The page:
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Unformatted text preview: Cassius Dio’s Roman History, written in Greek c. 200 AD, gives a rather different account than Plutarch of what Antony and Cleopatra did after their defeat at Actium. In particular Cleopatra’s motivations as a “master of power” paint a different picture of the women compared to Plutarch and Shakespeare. Then, because it was winter, Caesar (Octavian) carried his ships across the isthmus of the Peloponnesus and got back to Asia so quietly that Antony and Cleopatra learned at one and the same time both of his departure and of his return. 3 They, it appears, when they had made their escape from the naval battle at Actium, had gone as far as the p17Peloponnesus together; from there, after they had first dismissed a number of their associates whom they suspected,— many, too, withdrew against their wishes,— Cleopatra had hastened to Egypt, for fear that her subjects would begin a revolt if they heard of the disaster before her arrival. 4 And in order to make her approach, too, safe she crowned her prows with garlands as if she had actually won a victory, and had songs of triumph chanted to the accompaniment of flute-players. But as soon as she had reached safety, she slew many of the foremost men, inasmuch as they had always been displeased with her and were now elated over her disaster; 5 and she proceeded to gather vast wealth from their estates and from various other sources both profane and sacred, sparing not even the most holy shrines, and also to fit out her forces and to look about for allies. She put to death the Armenian king and sent his head to the Mede, who might be induced thereby, she thought, to aid them. 6 Antony, for his part, had sailed to Pinarius Scarpus in Africa and to the army under Scarpus' command previously assembled there for the protection of Egypt. But when this general not only refused to receive him but furthermore slew the men sent ahead by Antony, besides executing some of the soldiers under his command who showed displeasure at this act, then Antony, too, proceeded to Alexandria without having accomplished anything. 6 Now among the other preparations made for speedy warfare, they enrolled among the youths of military age, Cleopatra her son Caesarion and Antony his son Antyllus, who had been born to him by Fulvia and was then with him. Their purpose was p19to arouse the enthusiasm of the Egyptians, who would feel that they had at last a man for their king, and to cause the rest to continue the struggle with these boys as their leaders, in case anything untoward should happen to the parents. 2 Now as for the lads, this proved one of the causes of their undoing; for Caesar spared neither of them, claiming that they were men and were clothed with a sort of leadership....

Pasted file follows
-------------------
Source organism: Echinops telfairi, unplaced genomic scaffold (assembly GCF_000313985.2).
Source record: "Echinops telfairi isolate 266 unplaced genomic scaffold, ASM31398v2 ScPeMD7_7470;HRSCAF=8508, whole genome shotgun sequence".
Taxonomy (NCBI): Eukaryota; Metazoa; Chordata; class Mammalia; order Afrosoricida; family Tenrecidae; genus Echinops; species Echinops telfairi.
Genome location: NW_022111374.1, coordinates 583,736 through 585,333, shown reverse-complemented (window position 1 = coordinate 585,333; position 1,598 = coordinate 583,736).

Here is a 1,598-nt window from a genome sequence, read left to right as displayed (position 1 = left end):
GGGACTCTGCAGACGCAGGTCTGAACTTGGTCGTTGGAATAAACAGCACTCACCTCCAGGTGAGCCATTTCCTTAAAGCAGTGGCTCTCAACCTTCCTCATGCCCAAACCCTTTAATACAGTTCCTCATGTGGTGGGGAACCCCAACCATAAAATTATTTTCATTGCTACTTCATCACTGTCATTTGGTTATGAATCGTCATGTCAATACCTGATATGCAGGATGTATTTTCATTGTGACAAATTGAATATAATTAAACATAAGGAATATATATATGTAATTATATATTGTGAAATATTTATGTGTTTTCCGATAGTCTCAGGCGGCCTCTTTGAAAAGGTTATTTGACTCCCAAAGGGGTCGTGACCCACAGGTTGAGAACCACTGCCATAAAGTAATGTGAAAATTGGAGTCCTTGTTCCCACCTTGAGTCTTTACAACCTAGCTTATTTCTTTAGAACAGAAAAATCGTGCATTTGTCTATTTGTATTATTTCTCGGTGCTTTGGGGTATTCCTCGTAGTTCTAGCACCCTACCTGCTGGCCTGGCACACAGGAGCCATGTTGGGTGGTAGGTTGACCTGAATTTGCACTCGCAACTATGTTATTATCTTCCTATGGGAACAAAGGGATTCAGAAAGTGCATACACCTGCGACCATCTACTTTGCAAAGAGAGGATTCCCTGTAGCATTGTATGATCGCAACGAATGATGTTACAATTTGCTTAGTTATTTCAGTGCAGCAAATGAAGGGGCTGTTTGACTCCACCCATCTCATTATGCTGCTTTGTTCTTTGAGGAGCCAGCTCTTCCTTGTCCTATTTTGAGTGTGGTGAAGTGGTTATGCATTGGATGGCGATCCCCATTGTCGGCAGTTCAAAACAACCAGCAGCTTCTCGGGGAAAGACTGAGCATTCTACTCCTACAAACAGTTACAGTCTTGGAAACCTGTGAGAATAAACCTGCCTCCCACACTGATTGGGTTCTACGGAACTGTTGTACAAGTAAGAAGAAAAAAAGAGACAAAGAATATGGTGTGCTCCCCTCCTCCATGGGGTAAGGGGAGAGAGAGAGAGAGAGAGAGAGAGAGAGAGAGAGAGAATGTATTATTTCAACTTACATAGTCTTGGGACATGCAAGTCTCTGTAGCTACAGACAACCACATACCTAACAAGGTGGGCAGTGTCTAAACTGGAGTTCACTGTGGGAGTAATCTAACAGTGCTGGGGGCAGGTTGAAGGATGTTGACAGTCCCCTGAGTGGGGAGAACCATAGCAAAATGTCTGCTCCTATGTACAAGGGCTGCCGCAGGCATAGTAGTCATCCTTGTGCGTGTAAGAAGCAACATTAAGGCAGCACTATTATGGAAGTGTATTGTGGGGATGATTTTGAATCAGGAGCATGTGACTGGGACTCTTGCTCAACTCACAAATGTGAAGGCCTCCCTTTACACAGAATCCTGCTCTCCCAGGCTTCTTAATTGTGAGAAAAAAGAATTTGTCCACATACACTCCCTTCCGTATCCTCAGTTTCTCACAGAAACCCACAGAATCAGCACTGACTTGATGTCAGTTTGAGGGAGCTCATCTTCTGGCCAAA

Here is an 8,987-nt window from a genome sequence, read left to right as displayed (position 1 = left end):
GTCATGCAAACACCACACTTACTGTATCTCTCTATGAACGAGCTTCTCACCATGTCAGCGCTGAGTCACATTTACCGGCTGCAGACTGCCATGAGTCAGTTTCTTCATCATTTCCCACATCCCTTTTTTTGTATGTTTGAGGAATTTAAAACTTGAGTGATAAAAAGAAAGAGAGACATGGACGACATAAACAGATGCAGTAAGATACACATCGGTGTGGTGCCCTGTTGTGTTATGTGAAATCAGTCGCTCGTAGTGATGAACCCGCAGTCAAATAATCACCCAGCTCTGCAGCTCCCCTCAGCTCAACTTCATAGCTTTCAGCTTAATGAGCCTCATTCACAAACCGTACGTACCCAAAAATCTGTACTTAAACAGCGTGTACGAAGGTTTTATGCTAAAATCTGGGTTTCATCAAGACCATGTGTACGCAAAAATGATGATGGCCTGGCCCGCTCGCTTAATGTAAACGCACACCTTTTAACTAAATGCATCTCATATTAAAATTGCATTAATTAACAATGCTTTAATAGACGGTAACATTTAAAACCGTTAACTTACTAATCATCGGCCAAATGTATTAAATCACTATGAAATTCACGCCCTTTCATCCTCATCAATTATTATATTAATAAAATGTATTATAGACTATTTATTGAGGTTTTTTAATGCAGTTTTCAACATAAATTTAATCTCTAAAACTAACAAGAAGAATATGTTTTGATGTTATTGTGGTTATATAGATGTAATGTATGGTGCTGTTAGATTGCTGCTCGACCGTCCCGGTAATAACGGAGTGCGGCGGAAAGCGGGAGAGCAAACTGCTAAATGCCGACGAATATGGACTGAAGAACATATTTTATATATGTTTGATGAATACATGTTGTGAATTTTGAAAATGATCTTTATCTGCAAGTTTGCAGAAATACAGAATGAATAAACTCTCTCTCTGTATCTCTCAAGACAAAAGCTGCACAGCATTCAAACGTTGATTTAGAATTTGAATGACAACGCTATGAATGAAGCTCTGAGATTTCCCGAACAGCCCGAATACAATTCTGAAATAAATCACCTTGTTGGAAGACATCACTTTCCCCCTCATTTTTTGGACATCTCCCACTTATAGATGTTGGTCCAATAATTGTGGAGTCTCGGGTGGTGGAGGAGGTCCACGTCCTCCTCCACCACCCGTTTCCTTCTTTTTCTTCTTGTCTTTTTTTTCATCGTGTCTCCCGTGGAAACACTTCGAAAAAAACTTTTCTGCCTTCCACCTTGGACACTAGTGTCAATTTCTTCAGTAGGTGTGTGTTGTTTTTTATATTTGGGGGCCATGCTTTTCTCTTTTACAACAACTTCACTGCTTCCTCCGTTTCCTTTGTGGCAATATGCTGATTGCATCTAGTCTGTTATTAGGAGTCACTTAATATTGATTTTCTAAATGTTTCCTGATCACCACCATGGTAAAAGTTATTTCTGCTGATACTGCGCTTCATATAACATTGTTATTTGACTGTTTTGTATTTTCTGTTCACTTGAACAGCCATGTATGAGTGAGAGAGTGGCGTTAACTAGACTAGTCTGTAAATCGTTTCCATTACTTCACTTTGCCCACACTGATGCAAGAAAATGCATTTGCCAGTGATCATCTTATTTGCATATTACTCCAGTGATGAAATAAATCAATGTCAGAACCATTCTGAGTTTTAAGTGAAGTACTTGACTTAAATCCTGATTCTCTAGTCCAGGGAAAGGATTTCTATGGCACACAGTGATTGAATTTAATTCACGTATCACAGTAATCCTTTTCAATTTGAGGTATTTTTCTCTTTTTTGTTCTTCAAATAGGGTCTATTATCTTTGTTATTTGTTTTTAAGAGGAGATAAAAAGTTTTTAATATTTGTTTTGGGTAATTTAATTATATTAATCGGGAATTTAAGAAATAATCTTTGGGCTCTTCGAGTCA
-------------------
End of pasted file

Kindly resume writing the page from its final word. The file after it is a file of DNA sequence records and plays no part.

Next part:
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- Spring '07
- Antony and Cleopatra, Cleopatra VII, Mark Antony, Caesarion, Pelusium Antony